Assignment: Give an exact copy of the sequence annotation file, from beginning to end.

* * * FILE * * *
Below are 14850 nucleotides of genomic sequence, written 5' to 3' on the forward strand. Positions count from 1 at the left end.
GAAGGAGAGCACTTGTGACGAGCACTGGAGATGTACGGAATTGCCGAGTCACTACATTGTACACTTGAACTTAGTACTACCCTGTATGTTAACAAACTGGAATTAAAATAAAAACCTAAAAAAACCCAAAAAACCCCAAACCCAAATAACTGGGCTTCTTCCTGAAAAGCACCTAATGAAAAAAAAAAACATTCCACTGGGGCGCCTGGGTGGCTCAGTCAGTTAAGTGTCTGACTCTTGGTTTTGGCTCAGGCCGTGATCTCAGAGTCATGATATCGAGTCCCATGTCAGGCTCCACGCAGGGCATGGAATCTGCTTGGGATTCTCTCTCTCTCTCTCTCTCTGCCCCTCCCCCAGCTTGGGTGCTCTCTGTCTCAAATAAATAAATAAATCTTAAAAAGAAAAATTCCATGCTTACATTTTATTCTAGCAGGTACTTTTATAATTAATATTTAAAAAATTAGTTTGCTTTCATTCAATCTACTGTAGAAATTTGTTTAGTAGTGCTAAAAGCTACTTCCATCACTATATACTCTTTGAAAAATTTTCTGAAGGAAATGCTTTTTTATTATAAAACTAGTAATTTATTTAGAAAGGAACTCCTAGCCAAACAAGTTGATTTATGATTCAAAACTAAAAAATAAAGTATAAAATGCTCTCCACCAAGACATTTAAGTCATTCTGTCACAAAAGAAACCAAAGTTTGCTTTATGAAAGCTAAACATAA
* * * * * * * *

Below are 14850 nucleotides of genomic sequence, written 5' to 3' on the forward strand. Positions count from 1 at the left end.
GAAGGAGAGCACTTGTGACGAGCACTGGAGATGTACGGAATTGCCGAGTCACTACATTGTACACTTGAACTTAGTACTACCCTGTATGTTAACAAACTGGAATTAAAATAAAAACCTAAAAAAACCCAAAAAACCCCAAACCCAAATAACTGGGCTTCTTCCTGAAAAGCACCTAATGAAAAAAAAAAACATTCCACTGGGGCGCCTGGGTGGCTCAGTCAGTTAAGTGTCTGACTCTTGGTTTTGGCTCAGGCCGTGATCTCAGAGTCATGATATCGAGTCCCATGTCAGGCTCCACGCAGGGCATGGAATCTGCTTGGGATTCTCTCTCTCTCTCTCTCTCTGCCCCTCCCCCAGCTTGGGTGCTCTCTGTCTCAAATAAATAAATAAATCTTAAAAAGAAAAATTCCATGCTTACATTTTATTCTAGCAGGTACTTTTATAATTAATATTTAAAAAATTAGTTTGCTTTCATTCAATCTACTGTAGAAATTTGTTTAGTAGTGCTAAAAGCTACTTCCATCACTATATACTCTTTGAAAAATTTTCTGAAGGAAATGCTTTTTTATTATAAAACTAGTAATTTATTTAGAAAGGAACTCCTAGCCAAACAAGTTGATTTATGATTCAAAACTAAAAAATAAAGTATAAAATGCTCTCCACCAAGACATTTAAGTCATTCTGTCACAAAAGAAACCAAAGTTTGCTTTATGAAAGCTAAACATAA